The long-delayed elections in Congo (DRC) will take place on December, 2018. We posted many news about the upcoming DRC general election: in June, opposition leader Jean-Pierre Bemba was acquitted: International Criminal Court acquits DR Congo’s former vice president Bemba on appeal. Last week, Democratic Republic of Congo’s top court excluded Bemba from December’s presidential election (in French): Elections présidentielles au Congo (RDC) : la candidature de Jean-Pierre Bemba invalidée.
As the current situation is raising fears of widespread political violence months before the scheduled elections, The Sentry just released a new investigative report exploring allegations of corruption throughout the Democratic Republic of Congo’s current electoral cycle. As usual, The Sentry team did a great work, it is a very detailed report, involving President Joseph Kabila, the CENI and highlighting vulnerabilities in electronic voting machines.
Here is an excerpt from the Executive Summary:
Elections in the Democratic Republic of Congo (Congo) are currently scheduled for December 2018. Those elections are nearly two years overdue, as President Joseph Kabila’s mandate officially expired in December 2016. On August 8, Congo’s Minister of Communications and Media Lambert Mende announced that Kabila will not seek another term, and named former interior minister Emmanuel Ramazani Shadary as the official candidate of Congo’s ruling coalition. While the ruling coalition’s recent announcement is an important one, numerous red flags remain in both the technical and political aspects of the electoral process. Electoral credibility in Congo – and in turn that of the government – will be determined by much more than who runs for office.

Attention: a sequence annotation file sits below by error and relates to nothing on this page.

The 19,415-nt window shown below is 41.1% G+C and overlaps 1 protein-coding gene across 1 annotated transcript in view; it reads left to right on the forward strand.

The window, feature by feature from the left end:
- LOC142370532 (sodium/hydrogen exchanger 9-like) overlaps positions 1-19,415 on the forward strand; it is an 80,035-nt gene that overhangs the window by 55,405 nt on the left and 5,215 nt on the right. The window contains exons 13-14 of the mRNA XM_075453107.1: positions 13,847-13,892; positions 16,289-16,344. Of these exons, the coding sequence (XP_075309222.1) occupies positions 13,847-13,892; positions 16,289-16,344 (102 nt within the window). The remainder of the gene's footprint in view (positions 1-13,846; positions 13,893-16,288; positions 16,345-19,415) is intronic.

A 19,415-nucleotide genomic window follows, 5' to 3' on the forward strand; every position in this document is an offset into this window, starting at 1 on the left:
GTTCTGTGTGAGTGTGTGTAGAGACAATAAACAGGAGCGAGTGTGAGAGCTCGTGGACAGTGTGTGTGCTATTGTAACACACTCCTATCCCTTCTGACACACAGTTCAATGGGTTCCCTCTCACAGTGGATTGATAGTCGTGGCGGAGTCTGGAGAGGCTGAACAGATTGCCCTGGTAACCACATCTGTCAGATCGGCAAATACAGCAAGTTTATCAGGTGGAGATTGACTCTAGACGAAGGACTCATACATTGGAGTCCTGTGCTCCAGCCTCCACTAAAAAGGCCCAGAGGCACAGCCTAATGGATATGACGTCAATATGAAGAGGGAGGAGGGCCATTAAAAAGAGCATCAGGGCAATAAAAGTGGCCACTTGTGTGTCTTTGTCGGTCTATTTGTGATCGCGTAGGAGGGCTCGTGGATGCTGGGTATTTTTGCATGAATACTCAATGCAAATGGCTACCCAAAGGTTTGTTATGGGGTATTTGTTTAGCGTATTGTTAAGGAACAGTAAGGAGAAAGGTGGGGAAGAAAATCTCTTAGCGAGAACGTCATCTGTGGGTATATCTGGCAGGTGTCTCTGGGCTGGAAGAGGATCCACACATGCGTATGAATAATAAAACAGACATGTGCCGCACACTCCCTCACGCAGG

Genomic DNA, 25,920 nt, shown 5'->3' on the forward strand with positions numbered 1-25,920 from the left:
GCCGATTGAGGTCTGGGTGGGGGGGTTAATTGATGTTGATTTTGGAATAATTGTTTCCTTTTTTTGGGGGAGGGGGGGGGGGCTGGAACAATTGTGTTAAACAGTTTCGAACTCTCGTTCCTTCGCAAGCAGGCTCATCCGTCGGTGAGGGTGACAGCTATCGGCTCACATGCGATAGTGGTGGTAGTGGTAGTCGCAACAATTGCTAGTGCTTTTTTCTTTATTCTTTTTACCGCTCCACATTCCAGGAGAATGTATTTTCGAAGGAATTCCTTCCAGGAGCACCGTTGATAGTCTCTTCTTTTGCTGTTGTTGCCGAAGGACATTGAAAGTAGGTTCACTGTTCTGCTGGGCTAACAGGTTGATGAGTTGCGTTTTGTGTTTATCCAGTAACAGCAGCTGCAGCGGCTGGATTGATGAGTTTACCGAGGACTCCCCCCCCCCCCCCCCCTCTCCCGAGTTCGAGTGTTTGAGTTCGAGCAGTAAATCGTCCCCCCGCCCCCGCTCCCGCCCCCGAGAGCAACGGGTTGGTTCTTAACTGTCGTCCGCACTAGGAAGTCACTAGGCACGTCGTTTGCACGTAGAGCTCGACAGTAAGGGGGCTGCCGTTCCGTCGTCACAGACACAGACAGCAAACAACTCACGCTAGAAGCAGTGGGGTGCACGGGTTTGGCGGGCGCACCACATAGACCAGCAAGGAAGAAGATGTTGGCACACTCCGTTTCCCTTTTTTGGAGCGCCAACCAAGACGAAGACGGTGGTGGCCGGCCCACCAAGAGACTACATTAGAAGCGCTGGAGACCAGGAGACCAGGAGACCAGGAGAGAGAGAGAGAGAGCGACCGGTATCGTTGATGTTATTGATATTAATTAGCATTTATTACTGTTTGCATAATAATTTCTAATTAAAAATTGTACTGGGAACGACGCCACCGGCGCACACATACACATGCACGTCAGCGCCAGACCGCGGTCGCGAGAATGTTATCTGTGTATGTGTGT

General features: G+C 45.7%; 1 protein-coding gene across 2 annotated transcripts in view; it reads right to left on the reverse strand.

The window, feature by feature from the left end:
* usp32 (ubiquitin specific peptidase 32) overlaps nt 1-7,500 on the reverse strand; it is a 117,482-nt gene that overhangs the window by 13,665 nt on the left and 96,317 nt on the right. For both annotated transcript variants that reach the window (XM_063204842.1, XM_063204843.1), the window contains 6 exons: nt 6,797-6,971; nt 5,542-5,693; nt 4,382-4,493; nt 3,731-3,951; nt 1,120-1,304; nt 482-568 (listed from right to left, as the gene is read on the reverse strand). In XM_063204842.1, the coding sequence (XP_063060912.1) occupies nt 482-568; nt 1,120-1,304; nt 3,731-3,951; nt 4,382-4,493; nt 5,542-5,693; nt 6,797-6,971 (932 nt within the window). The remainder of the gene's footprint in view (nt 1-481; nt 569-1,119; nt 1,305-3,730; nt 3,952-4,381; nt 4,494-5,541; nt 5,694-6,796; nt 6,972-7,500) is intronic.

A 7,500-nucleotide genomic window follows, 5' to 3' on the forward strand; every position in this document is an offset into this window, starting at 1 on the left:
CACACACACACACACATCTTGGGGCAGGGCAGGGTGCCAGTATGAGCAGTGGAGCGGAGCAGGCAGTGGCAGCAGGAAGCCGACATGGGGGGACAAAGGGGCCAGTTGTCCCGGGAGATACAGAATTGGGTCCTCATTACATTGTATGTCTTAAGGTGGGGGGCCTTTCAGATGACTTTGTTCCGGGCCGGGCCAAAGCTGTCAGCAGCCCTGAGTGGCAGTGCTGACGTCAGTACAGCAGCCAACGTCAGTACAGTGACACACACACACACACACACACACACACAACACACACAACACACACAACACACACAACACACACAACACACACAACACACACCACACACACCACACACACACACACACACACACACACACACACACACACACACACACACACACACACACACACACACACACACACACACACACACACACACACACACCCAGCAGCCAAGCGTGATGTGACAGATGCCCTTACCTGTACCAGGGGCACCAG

To date, election preparations in Congo have been characterized by delays, lack of transparency and allegations of corruption, ethical violations and potentially inappropriate government interference in technical aspects of the process. This report explores a number of alarming developments throughout the electoral process, including allegations of corruption in the allocation of voter registration contracts, lack of transparency in the National Independent Electoral Commission’s (CENI) finances and unresolved questions regarding the integrity of voter rolls and security vulnerabilities in electronic voting machines. Taken together, these factors raise serious questions regarding the credibility of the electoral process, and the possibility that technical aspects of the election cycle have been and may continue to be manipulated.